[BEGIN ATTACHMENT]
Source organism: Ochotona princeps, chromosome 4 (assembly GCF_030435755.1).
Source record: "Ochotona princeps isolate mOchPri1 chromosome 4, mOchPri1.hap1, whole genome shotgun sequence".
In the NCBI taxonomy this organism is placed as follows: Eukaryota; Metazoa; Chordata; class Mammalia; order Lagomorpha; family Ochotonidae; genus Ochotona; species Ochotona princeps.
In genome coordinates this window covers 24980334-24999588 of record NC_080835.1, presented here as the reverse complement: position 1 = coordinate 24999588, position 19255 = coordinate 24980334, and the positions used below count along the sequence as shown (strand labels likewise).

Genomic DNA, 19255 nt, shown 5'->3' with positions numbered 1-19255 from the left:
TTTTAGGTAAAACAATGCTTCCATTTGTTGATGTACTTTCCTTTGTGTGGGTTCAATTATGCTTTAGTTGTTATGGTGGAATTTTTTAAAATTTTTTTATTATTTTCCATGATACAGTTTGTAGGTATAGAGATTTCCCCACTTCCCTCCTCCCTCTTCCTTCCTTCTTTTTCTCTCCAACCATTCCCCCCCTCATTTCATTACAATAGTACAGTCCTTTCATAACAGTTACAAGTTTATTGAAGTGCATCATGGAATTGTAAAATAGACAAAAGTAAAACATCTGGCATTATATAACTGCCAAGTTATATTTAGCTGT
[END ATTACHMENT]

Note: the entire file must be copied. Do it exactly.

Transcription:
Source organism: Ochotona princeps, chromosome 4 (assembly GCF_030435755.1).
Source record: "Ochotona princeps isolate mOchPri1 chromosome 4, mOchPri1.hap1, whole genome shotgun sequence".
In the NCBI taxonomy this organism is placed as follows: Eukaryota; Metazoa; Chordata; class Mammalia; order Lagomorpha; family Ochotonidae; genus Ochotona; species Ochotona princeps.
In genome coordinates this window covers 24980334-24999588 of record NC_080835.1, presented here as the reverse complement: position 1 = coordinate 24999588, position 19255 = coordinate 24980334, and the positions used below count along the sequence as shown (strand labels likewise).

Genomic DNA, 19255 nt, shown 5'->3' with positions numbered 1-19255 from the left:
TTTTAGGTAAAACAATGCTTCCATTTGTTGATGTACTTTCCTTTGTGTGGGTTCAATTATGCTTTAGTTGTTATGGTGGAATTTTTTAAAATTTTTTTATTATTTTCCATGATACAGTTTGTAGGTATAGAGATTTCCCCACTTCCCTCCTCCCTCTTCCTTCCTTCTTTTTCTCTCCAACCATTCCCCCCCTCATTTCATTACAATAGTACAGTCCTTTCATAACAGTTACAAGTTTATTGAAGTGCATCATGGAATTGTAAAATAGACAAAAGTAAAACATCTGGCATTATATAACTGCCAAGTTATATTTAGCTGT